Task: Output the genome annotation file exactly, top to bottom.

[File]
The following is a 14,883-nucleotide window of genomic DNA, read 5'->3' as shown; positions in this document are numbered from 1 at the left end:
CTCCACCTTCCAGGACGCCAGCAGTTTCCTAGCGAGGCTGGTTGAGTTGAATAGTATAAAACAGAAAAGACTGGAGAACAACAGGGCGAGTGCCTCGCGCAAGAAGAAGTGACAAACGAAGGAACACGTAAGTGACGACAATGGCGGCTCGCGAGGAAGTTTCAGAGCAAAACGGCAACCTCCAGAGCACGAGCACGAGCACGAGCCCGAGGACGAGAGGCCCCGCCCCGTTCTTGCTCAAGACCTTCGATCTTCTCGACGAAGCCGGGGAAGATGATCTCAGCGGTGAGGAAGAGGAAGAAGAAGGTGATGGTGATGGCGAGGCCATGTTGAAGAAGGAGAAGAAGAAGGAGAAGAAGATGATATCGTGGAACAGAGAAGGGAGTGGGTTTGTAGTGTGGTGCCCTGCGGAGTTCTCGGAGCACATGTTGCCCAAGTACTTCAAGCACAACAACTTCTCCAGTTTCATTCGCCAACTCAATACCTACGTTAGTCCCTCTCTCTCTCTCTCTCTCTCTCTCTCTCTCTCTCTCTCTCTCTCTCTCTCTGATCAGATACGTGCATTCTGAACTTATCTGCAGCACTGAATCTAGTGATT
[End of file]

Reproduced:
The following is a 14,883-nucleotide window of genomic DNA, read 5'->3' as shown; positions in this document are numbered from 1 at the left end:
CTCCACCTTCCAGGACGCCAGCAGTTTCCTAGCGAGGCTGGTTGAGTTGAATAGTATAAAACAGAAAAGACTGGAGAACAACAGGGCGAGTGCCTCGCGCAAGAAGAAGTGACAAACGAAGGAACACGTAAGTGACGACAATGGCGGCTCGCGAGGAAGTTTCAGAGCAAAACGGCAACCTCCAGAGCACGAGCACGAGCACGAGCCCGAGGACGAGAGGCCCCGCCCCGTTCTTGCTCAAGACCTTCGATCTTCTCGACGAAGCCGGGGAAGATGATCTCAGCGGTGAGGAAGAGGAAGAAGAAGGTGATGGTGATGGCGAGGCCATGTTGAAGAAGGAGAAGAAGAAGGAGAAGAAGATGATATCGTGGAACAGAGAAGGGAGTGGGTTTGTAGTGTGGTGCCCTGCGGAGTTCTCGGAGCACATGTTGCCCAAGTACTTCAAGCACAACAACTTCTCCAGTTTCATTCGCCAACTCAATACCTACGTTAGTCCCTCTCTCTCTCTCTCTCTCTCTCTCTCTCTCTCTCTCTCTCTCTCTCTCTCTGATCAGATACGTGCATTCTGAACTTATCTGCAGCACTGAATCTAGTGATT